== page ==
Native Moons and Natural Mindfulness

This new small group ministry led by Liam and Mike Grreenwood is forming aimed at celebrating the Abenaki and Iroquois lunar cycle and using Braiding Sweetgrass by Robin Hall Kimmerer to guide reflections and sharings and recommend getting a copy. The idea is to have an outdoor event followed by an online discussion.

Strawberry Moon, Sunday June 21. “Philo” means love.  Strawberries are associated with generous love.  What fruit or plant reminds you of love and why?

Hike: Some took their own hikes or walks or joined the Greenwoods for a hike up Mt. Philo in Charlotte, VT and gathered to share a bit of mindfulness with masks donned and keeping some safe distance between non-household members. When hiking they looked for signs of generosity and love. What plant or aspect of nature do you receive as a generous gift? How does that invite you into a relationship?

Eat: After hiking, people were encouraged to return home to eat , enjoying strawberries in some fashion!

Reflect: Later that night by zoom they shared responses to the natural mindfulness questions offered for the hike. They provided quotes and writing prompts.

Braiding Sweetgrass, Quotation #1

“You could smell ripe strawberries before you saw them, the fragrance mingling with the smell of sun on damp ground.  It was the smell of June, the last day of school, when we were set free, and the Strawberry Moon, ode’mini-giizis.  I’d lie on my stomach in my favorite patches, watching the berries grow sweeter and bigger under the leaves.  Each tiny wild berry was scarcely bigger than a rain-drop, dimpled with seeds under the cap of leaves.  From that vantage point I could pick only the reddest of the red, leaving the pink ones for tomorrow.  Even now, after more than fifty Strawberry Moons, finding a patch of wild strawberries still touches me with a sensation of surprise, a feeling of unworthiness and gratitude for the generosity and kindness that comes with an unexpected gift all wrapped in red and green.  “Really?  For me?  Oh, you shouldn’t have.” p. 23

Braiding Sweetgrass, Quotation #2

Farmers around us grew strawberries and frequently hired kids to pick for them.  My siblings and I would ride our bikes to Crandall’s farm to pick berries to earn spending money.  A dime for every quart we picked.  But Mrs. Crandall was a persnickety overseer.  She stood at the edge of the field in her bib apron and instructed us how to pick and warned us not to crush any berries.  She had other rules, too.  “These berries belong to me, “ she said, “not to you.  I don’t want to see you kids eating my berries.”  I knew the difference:  In the fields behind my house, the berries belonged to themselves.  At this lady’s roadside stand, she sold them for sixty cents a quart.  It was quite a lesson in economics.  We’d have to spend most of our wages if we wanted to ride home with berries in our bike baskets.  Of course those berries were ten times bigger than our wild ones, but not nearly so good. p. 25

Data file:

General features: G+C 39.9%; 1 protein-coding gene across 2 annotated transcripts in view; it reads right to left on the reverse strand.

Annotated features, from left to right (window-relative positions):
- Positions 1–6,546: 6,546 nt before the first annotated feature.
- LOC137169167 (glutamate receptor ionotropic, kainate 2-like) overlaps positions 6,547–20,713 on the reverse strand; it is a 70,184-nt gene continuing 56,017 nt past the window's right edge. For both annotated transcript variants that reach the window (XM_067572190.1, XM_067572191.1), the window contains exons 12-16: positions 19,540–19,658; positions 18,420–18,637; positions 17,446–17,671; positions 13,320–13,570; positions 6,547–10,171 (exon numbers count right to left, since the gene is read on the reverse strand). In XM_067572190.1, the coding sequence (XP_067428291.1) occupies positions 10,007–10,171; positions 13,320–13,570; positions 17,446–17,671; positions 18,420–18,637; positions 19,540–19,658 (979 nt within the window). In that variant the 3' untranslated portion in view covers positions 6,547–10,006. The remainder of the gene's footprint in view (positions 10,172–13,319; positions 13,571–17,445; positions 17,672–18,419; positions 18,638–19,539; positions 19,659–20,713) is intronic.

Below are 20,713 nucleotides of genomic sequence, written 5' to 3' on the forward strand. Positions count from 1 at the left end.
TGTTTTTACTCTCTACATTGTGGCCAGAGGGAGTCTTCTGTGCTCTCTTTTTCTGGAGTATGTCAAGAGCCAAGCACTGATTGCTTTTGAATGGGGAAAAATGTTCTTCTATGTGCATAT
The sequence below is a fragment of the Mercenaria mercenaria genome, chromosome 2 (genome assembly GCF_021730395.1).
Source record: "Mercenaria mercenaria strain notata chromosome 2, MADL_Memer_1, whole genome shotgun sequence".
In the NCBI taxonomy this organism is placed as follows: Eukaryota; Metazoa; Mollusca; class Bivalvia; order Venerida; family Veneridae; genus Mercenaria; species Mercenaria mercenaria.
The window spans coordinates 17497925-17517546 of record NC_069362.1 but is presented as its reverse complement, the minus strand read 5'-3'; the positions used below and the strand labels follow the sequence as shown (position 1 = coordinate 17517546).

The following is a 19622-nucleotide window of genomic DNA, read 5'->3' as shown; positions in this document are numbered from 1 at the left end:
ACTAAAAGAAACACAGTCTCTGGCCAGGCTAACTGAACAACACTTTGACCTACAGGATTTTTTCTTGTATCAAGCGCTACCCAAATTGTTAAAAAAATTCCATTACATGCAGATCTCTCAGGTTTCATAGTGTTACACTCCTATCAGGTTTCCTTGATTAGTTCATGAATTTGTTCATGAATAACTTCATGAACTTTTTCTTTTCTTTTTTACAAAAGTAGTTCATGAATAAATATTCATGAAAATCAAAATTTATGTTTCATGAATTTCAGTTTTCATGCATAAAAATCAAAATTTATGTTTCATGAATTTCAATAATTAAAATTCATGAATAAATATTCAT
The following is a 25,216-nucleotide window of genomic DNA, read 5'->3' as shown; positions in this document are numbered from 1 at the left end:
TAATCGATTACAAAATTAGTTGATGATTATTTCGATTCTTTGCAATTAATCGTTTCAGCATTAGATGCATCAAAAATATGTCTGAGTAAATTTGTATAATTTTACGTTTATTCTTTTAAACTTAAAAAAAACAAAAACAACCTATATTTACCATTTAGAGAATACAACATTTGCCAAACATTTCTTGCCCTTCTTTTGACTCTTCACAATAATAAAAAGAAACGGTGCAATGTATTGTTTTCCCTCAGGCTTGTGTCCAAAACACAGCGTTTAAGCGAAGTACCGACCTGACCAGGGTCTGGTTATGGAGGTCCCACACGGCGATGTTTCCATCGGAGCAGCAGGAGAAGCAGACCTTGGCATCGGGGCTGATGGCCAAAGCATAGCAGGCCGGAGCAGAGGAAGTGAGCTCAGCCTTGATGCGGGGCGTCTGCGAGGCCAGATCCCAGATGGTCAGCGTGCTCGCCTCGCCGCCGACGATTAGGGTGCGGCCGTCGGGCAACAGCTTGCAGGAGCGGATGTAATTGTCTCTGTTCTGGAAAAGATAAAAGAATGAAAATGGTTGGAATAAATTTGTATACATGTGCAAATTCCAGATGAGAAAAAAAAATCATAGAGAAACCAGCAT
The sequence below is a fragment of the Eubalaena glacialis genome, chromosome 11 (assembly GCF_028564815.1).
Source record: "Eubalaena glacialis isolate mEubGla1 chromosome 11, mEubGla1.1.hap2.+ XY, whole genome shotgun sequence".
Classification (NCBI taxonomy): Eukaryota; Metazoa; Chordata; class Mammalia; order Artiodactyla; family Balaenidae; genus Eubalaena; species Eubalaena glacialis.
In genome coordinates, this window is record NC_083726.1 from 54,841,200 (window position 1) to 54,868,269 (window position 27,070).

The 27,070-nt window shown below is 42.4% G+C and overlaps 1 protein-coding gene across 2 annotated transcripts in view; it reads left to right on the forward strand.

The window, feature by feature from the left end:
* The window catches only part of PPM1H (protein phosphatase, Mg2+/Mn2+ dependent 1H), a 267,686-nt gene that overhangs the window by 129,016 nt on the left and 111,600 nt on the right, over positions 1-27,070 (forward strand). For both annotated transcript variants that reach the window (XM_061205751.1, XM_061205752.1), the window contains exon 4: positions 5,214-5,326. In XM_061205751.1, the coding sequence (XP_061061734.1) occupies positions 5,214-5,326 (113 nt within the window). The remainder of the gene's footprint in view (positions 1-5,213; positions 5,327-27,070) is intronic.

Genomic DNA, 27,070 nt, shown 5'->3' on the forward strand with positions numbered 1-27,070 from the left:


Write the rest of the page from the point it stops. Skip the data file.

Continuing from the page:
Braiding Sweetgrass, Quotation #3

Our human relationship with strawberries is transformed by our choice of perspective.  It is human perception that makes the world a gift.  When we view the world this way, strawberries and humans alike are transformed.  The relationship of gratitude and reciprocity thus developed can increase the evolutionary fitness of both plant and animal.  A species and a culture that treats the natural world with respect and reciprocity will surely pass on genes to ensuing generations with a higher frequency than the people who destroy it.  The stories we choose to shape our behaviors have adaptive consequences. . . . If all the world is a commodity, how poor we grow.  When all the world is a gift in motion, how wealthy we become. p. 30 & 31.

The Strawberry Moon from the Seneca

by Joseph Bruchac & Jonathan London

In late spring a small boy

whose parents had died

went hunting game down by the river

where the Jo-ge-oh, The Little People

who care for the plants, live.

He shared what he caught

with those Little People.

In return they took him in a magic canoe

up into the cliffs, taught him many things

and gave him strawberries.

He was gone just four days, but

when he returned years had passed

and he was a tall man.

He shared with his people what

he was taught and gave them

the sweetness of the red strawberries.

So, each year, the Senecas sing songs

of praise to the Little People,

thanking them again for this moon’s gift.

Writing Prompt:

What fruit or plant do you see as a gift of love that invites you into a relationship with the earth?  Describe your relationship with this fruit or plant.

Full Blueberry Moon  Sunday, July 5  Fruity Sundaes at 7 pm with Zoom (pairings) gathering. Go berry picking around 3 pm — invite friends to join you. What fruits and nuts remind you of home? Braiding Sweetgrass, The Council of Pecans, p. 11 and Blueberries for Sal or Jamberry. Things Happening in the Natural World: Finding fruit in nature and plants reseeding. Migrant workers leaving home to follow the harvest seasons.

New Haymaking Moon, Monday, July 20, TAM or farmland hiking on Sunday with Zoom reflection and sharing Monday at 7. How can we apply Science and Native Wisdom as we reflecting upon the Real World (Nature) or Commercial World? Braiding SG, The Teaching of Grass pg. 156, and Mad Farmer Manifesto by W. Berry. Things Happening in the Natural World: Farmers working to care for animals.  How do animals introduce us to different ways of knowing?